Some do it for gold. Some do it for love. Some do it for patriotism. Some do it because the developers decided they needed an arbitrary twist. Whatever their reasons, there are few ways to make a previously loved character universally despised faster than having them turn traitor.
Above:Was this really necessary?
While some betrayals you can see coming a mile away, and some just make no sense, this list is a tribute to the traitors who really hit home. Whether they shook us to our core, or were just so sympathetic that we couldn%26rsquo;t harbor any resentment; these characters did more than break our bodies%26hellip;they broke our hearts.
Urdnot Wrex (Mass Effect)
From the first time we laid eyes on the hulking, battle-scarred krogan there was no question we wanted him on our side. His brusque demeanor and zeal for blood letting was a refreshing change of pace from the other Chatty Cathys aboard ship. There%26rsquo;s just one problem: just because he doesn%26rsquo;t talk much, doesn%26rsquo;t mean he is without an opinion%26hellip; or feelings. When Commander Shepherd leads the team to Virmire, Wrex will take issue with the fact one of the objectives is to destroy a krogan cloning facility. Yes, it%26rsquo;s producing %26lsquo;evil%26rsquo; krogan, but it could just be the answer to the %26lsquo;genophage virus that has all but sterilized the krogan populace. So passionate are his convictions, that he%26rsquo;s willing to put a bullet in Commander Shepherd%26rsquo;s head to stop the mission %26ndash; except Chief Williams puts a bullet in Wrex%26rsquo;s first.
The most heartbreaking part of Wrex%26rsquo;s betrayal is he didn%26rsquo;t want to do it. He wasn%26rsquo;t evil all along or even being coerced. He simply believed bringing the krogan back to their former status was more important than Commander Shepherd%26rsquo;s mission %26ndash; or even Commander Shepherd for that matter. If you play your cards right, you can avert this entire crisis, but if you%26rsquo;re lacking in Paragon points%26hellip; it%26rsquo;s a sad day to die.
Zevran (Dragon Age: Origins)
Born to a prostitute and sold into slavery, Zevran%26rsquo;s story is a real tear jerker. Mere survival was all that mattered in his formative years. He never wanted to be an assassin and he really never got anything out of it; he simply had no other choice and happened to be quite good at it. Surprisingly, such circumstances had not dimmed his outlook on life. Even as he finds himself at the sword-tip of the very Grey Warden he was sent to kill, he asks for mercy in a charming devil-may-care aplomb. None is more surprised than Zevran when the Grey Warden grants him the mercy he requests, and he endeavors to make himself a useful ally in the Grey Warden%26rsquo;s party.
But bad habits die hard. Despite the fact he witnessed the Grey Warden fell ogres, hordes of dark spawn and similarly outfitted mercenary bands, when offered a chance to rejoin the Antivan Crows %26ndash;the assassin guild that had enthralled him in the first place- Zevran keeps with his character and makes the choice he believes is best suited for survival. It was the wrong choice, but it what made it hurt was the fact he felt he had no other. This hurt more than other betrayals because Zevran was delivering himself right back into the very arms of those who had denied him his childhood, his freedom, and his purpose in defeating the Blight. Stockholm%26rsquo;s syndrome at its finest.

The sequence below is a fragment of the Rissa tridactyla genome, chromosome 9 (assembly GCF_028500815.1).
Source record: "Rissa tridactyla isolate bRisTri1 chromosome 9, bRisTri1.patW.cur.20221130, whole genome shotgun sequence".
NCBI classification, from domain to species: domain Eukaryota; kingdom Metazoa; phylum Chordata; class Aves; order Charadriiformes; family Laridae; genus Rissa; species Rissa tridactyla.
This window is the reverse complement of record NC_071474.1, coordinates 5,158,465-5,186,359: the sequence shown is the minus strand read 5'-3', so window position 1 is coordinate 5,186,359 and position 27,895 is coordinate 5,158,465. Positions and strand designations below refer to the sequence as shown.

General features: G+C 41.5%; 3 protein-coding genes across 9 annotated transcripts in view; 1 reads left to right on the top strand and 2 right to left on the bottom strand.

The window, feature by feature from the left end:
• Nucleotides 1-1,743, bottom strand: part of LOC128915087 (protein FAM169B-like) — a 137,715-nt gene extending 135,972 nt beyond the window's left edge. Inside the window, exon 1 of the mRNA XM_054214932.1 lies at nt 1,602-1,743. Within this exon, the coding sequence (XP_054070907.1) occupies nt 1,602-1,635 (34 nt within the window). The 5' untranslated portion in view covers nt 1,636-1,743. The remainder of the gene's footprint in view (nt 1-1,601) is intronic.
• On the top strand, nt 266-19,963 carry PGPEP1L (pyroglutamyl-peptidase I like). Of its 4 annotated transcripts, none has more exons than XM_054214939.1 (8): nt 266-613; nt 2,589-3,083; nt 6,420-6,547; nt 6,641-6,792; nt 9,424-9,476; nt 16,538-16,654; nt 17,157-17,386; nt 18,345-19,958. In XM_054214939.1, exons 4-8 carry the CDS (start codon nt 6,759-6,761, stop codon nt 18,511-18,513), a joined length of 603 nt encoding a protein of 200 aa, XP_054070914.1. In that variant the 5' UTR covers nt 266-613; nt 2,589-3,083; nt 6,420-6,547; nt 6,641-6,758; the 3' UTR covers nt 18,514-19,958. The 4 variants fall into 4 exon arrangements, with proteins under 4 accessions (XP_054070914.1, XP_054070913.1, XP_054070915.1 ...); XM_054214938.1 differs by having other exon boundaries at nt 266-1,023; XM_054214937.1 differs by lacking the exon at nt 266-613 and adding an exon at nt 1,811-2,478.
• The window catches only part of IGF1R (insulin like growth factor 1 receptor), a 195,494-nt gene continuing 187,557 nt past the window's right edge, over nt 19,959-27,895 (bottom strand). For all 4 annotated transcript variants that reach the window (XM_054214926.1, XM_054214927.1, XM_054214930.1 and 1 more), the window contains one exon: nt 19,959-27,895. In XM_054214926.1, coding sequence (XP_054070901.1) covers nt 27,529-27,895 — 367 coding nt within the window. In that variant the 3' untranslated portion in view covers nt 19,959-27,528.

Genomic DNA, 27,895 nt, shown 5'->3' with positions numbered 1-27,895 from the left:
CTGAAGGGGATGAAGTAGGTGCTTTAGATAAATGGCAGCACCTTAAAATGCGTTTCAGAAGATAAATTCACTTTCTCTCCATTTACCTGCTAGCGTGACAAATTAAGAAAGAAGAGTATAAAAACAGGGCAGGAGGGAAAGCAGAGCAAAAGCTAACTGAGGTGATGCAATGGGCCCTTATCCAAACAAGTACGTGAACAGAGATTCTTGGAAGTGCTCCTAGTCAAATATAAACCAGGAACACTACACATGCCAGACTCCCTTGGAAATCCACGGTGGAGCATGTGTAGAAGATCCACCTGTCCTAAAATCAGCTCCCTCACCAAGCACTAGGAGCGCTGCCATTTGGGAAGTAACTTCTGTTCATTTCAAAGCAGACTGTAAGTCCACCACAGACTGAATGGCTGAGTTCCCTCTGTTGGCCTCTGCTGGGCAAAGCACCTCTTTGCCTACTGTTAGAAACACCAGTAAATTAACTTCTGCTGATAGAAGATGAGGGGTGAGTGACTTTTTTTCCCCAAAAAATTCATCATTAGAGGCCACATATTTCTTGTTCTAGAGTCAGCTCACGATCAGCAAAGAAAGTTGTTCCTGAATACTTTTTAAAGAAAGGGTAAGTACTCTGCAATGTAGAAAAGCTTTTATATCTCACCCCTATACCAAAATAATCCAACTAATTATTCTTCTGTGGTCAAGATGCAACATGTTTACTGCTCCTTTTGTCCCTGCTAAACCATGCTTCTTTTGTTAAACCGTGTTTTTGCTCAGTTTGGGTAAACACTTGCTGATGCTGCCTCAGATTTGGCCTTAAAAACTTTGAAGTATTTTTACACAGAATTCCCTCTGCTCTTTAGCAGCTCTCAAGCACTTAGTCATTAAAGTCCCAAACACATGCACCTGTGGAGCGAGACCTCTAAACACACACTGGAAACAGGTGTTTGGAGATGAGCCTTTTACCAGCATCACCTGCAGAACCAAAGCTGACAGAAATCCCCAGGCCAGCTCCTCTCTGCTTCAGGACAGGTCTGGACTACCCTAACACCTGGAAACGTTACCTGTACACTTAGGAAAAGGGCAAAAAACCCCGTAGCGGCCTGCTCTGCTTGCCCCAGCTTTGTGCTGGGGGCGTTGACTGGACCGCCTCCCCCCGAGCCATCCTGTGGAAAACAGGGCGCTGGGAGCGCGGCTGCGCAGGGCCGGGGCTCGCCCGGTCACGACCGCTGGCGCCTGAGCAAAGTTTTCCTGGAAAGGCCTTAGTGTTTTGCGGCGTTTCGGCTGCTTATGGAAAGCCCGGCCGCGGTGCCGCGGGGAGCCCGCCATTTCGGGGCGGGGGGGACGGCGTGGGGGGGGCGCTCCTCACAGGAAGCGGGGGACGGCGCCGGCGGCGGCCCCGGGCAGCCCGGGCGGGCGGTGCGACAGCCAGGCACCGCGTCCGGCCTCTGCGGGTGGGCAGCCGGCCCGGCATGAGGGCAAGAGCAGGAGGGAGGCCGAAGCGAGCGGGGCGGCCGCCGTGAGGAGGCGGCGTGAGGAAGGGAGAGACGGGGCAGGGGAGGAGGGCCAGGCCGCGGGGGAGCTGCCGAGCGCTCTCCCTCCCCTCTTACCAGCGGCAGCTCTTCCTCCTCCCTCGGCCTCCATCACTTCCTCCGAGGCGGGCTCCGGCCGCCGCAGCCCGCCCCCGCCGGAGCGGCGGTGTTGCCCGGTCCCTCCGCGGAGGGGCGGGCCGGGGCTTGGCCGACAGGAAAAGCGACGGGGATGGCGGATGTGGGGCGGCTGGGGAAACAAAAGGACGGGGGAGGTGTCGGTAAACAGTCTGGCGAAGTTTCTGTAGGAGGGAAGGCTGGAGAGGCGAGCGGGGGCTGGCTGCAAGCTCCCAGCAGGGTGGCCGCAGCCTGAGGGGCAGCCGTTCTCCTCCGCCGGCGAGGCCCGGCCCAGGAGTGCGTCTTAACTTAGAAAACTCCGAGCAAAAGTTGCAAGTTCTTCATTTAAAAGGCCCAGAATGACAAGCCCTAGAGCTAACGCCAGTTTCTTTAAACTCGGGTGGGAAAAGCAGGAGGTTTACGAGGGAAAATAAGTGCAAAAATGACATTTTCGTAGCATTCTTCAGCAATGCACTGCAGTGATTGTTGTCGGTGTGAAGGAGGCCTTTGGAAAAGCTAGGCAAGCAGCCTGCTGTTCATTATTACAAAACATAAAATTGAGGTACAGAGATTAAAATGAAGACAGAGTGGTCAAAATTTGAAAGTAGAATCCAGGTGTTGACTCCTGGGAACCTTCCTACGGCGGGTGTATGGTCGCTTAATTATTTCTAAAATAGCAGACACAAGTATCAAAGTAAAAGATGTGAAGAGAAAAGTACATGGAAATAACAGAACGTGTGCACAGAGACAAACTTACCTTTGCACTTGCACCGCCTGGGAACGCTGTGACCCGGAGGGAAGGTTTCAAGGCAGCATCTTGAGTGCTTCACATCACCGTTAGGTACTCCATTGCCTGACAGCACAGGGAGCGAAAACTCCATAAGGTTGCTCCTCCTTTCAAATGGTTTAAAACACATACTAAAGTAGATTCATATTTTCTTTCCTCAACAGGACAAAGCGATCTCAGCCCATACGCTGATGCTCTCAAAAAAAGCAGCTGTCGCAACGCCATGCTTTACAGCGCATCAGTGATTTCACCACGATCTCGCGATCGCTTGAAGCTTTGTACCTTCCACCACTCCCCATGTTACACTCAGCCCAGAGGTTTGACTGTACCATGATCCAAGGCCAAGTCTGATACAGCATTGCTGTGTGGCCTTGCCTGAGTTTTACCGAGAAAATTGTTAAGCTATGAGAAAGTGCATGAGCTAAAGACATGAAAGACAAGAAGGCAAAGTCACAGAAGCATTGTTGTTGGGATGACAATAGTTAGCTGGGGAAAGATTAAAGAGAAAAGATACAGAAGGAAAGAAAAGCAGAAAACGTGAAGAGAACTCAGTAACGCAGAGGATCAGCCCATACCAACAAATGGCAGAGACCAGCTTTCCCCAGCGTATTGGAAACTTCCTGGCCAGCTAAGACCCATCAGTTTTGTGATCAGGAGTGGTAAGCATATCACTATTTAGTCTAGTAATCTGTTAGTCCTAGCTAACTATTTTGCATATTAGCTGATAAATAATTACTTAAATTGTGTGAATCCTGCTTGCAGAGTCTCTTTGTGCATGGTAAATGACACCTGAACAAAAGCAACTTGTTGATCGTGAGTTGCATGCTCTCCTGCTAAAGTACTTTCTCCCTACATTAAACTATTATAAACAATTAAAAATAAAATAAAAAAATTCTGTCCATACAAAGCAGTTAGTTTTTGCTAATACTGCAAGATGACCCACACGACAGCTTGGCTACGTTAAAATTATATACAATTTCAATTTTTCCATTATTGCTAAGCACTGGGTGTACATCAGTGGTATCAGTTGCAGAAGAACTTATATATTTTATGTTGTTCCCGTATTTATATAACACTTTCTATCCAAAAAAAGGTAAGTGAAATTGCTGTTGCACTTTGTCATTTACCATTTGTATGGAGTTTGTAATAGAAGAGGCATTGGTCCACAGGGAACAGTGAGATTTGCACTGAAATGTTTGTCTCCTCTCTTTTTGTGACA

Big Smoke (Grand Theft Auto: San Andreas)
It%26rsquo;s hard to make a sympathetic character out of a gang-banger, but Big Smoke was just%26hellip; fun. Always sporting a hat that would look absolutely ridiculous on any other head, the delightfully rotund lay-about was the life of every party. He always kept his cool, making sure to polish off his food (and everyone else%26rsquo;s) even when under heavy fire. Everyone was happy for him when he moved out of the Grove Street cul de sac%26hellip;though the fact he had no visible means of support should have raised some red flags from the get-go.
As it happened, Big Smoke%26rsquo;s taste of the good life came courtesy of a corrupt LSPD C.R.A.S.H. unit, and the price was to instigate a street war between the Grove Street families and the %26lsquo;Ballas%26rsquo; street gangs. The price was indeed high, as it required him to play a part in the murder of the protagonist%26rsquo;s mother, and stay silent as his childhood friends fell victim to a brutal ambush from their rival gang.
While certainly motivated by greed, Smoke was also after something else: self preservation. For him, there was no longer any point in risking life, limb and freedom for the sake of %26lsquo;turf,%26rsquo; particularly because the end result would probably be him dead in a gutter or keeping a tight grip on the soap in a federal prison. His betrayal wasn%26rsquo;t just an %26lsquo;upgrade%26rsquo; in status; it was a logical choice. His one mistake, however, was failing to finish the job. And all the multi-storied penthouses, 10-foot statues or bulletproof vests in the world couldn%26rsquo;t stop a determined Carl %26lsquo;CJ%26rsquo; Johnson from returning the favors in kind.
And yet, once the mortal wound was struck, CJ and Smoke sat and talked for a bit. Smoke confesses power and the prestige got the best of him, and falls just short of an apology. And even with the dying words of %26ldquo;The whole world will remember my name!%26rdquo; we couldn%26rsquo;t help but notice he was still wearing his Grove Street greens. In the end, Smoke didn%26rsquo;t die a villain %26ndash; but yet another unwitting pawn (along with CJ) in Officer Tenpenny%26rsquo;s schemes.